Configure MSR image storage

Configure MSR image storage

Configure your storage backend

By default MSR uses the local filesystem of the node where it is running to store your Docker images. You can configure MSR to use an external storage backend, for improved performance or high availability.

architecture diagram

If your MSR deployment has a single replica, you can continue using the local filesystem for storing your Docker images. If your MSR deployment has multiple replicas, make sure all replicas are using the same storage backend for high availability. Whenever a user pulls an image, the MSR node serving the request needs to have access to that image.

MSR supports the following storage systems:

  • Local filesystem
    • NFS
    • Bind Mount
    • Volume
  • Cloud Storage Providers
    • Amazon S3
    • Microsoft Azure
    • OpenStack Swift
    • Google Cloud Storage


Some of the previous links are meant to be informative and are not representative of MSR’s implementation of these storage systems.

To configure the storage backend, log in to the MSR web interface as an admin, and navigate to System > Storage.


The storage configuration page gives you the most common configuration options, but you have the option to upload a configuration file in .yml, .yaml, or .txt format.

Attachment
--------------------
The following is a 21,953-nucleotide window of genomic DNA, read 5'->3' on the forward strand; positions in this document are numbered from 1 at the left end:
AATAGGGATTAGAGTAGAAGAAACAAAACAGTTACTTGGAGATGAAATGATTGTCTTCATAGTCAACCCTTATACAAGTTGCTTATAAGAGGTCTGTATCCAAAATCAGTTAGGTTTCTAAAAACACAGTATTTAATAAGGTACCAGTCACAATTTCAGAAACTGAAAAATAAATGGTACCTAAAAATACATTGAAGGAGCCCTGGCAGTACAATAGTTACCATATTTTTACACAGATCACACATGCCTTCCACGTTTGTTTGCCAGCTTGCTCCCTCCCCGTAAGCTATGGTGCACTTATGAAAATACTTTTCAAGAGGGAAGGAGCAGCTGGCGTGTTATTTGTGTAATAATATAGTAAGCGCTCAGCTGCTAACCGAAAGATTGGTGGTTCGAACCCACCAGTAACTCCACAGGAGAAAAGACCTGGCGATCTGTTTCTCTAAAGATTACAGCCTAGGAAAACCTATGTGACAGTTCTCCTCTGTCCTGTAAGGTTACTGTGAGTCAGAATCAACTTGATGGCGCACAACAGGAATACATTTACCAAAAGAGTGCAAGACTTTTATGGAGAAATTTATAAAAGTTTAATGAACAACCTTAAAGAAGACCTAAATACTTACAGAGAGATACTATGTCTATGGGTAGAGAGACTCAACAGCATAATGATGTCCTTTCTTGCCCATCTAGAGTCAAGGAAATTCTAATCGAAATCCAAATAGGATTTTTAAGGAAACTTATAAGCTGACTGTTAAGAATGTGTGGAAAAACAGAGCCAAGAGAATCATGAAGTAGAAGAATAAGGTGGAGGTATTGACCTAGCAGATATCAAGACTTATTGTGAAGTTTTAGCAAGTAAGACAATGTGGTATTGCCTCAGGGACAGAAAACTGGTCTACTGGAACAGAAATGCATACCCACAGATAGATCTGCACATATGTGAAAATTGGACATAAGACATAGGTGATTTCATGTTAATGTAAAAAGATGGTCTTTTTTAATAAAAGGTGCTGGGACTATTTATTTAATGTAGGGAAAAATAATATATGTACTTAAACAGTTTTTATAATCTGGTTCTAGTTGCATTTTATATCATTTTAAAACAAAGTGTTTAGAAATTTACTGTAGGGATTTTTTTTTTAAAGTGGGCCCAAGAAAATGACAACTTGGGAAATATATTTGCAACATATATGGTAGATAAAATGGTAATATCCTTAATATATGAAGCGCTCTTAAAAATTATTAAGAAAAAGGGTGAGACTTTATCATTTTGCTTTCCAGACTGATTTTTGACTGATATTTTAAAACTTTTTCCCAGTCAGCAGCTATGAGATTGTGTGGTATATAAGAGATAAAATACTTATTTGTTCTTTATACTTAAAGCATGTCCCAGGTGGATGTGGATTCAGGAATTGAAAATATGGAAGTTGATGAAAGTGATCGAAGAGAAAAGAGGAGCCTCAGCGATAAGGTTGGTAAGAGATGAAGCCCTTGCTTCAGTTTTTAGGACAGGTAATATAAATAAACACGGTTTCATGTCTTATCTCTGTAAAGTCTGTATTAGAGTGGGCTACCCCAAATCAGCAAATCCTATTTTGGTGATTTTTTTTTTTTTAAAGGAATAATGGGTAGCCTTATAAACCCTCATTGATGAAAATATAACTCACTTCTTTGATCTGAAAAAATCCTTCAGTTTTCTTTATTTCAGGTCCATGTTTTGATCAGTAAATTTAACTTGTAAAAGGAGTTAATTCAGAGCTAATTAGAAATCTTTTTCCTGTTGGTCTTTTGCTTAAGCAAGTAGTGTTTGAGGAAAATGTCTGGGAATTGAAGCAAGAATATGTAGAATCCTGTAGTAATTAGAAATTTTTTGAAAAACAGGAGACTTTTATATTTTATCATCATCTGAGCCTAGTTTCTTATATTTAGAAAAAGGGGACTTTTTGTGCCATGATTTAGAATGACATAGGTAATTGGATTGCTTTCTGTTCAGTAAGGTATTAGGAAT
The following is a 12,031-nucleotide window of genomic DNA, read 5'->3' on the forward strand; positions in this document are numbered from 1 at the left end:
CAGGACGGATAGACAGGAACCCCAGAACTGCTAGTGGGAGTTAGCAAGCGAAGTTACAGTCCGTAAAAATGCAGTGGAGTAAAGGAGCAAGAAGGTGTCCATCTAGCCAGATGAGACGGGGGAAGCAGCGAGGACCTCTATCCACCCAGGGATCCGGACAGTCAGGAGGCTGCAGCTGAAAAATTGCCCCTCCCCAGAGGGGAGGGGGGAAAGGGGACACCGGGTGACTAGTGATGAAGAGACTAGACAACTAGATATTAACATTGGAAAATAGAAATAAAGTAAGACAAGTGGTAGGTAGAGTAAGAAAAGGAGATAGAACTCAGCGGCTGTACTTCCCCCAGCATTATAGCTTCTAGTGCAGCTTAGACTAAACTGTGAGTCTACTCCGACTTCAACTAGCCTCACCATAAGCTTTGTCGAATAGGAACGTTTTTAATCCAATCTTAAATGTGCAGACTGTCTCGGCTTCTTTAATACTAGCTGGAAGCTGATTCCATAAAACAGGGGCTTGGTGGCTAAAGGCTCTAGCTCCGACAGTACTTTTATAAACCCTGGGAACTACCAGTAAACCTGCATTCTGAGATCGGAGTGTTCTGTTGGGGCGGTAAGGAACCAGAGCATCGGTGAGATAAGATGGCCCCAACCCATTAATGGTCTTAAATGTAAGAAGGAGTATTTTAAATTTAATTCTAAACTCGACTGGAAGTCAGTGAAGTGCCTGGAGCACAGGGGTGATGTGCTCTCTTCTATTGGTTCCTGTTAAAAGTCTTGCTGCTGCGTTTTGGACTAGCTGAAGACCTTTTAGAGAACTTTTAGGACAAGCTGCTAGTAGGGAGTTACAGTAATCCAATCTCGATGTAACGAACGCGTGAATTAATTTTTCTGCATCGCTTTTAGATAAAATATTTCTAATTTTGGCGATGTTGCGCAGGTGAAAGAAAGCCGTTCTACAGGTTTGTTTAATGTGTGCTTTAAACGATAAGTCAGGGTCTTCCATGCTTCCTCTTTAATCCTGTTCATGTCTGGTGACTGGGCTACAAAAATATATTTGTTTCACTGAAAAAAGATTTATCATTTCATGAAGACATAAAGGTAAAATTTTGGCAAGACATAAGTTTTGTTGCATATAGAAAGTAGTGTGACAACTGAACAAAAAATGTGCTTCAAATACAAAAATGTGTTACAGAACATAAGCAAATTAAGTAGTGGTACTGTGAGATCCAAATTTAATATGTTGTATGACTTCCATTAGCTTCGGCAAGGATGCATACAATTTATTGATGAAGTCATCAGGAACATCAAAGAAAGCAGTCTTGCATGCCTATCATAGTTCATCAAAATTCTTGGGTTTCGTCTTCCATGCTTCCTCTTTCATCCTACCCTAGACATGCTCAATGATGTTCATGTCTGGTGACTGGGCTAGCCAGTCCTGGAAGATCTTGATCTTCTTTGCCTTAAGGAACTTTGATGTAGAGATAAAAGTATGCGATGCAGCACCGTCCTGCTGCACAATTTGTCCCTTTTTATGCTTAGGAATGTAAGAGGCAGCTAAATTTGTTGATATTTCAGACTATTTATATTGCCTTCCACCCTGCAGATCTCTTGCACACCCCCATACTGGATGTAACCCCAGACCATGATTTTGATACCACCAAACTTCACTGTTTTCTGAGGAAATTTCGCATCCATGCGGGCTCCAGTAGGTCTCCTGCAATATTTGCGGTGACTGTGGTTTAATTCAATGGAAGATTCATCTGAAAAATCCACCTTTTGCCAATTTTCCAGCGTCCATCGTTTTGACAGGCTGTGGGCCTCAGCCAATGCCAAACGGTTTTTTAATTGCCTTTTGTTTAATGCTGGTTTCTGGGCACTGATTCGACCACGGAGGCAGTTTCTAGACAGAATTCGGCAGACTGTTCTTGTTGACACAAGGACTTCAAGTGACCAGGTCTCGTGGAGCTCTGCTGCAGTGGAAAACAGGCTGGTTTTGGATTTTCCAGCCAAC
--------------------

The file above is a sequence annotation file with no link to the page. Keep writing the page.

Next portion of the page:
Local filesystem

By default, MSR creates a volume named dtr-registry-<replica-id> to store your images using the local filesystem. You can customize the name and path of the volume by using mirantis/dtr install --dtr-storage-volume or mirantis/dtr reconfigure --dtr-storage-volume.


When running DTR 2.5 (with experimental online garbage collection) and MSR 2.6.0 to 2.6.3, there is an issue with reconfiguring MSR with --nfs-storage-url which leads to erased tags. Make sure to back up your MSR metadata before you proceed. To work around the --nfs-storage-url flag issue, manually create a storage volume on each MSR node. If MSR is already installed in your cluster, reconfigure MSR with the --dtr-storage-volume flag using your newly-created volume.

If you’re deploying MSR with high-availability, you need to use NFS or any other centralized storage backend so that all your MSR replicas have access to the same images.

To check how much space your images are utilizing in the local filesystem, SSH into the MSR node and run:

# Find the path to the volume
docker volume inspect dtr-registry-<replica-id>

# Check the disk usage
sudo du -hs \
$(dirname $(docker volume inspect --format '{{.Mountpoint}}' dtr-registry-<msr-replica>))
{% endraw %}


You can configure your MSR replicas to store images on an NFS partition, so that all replicas can share the same storage backend.

Learn how to configure MSR with NFS.

Cloud Storage

Amazon S3

MSR supports Amazon S3 or other storage systems that are S3-compatible like Minio. Learn how to configure MSR with Amazon S3.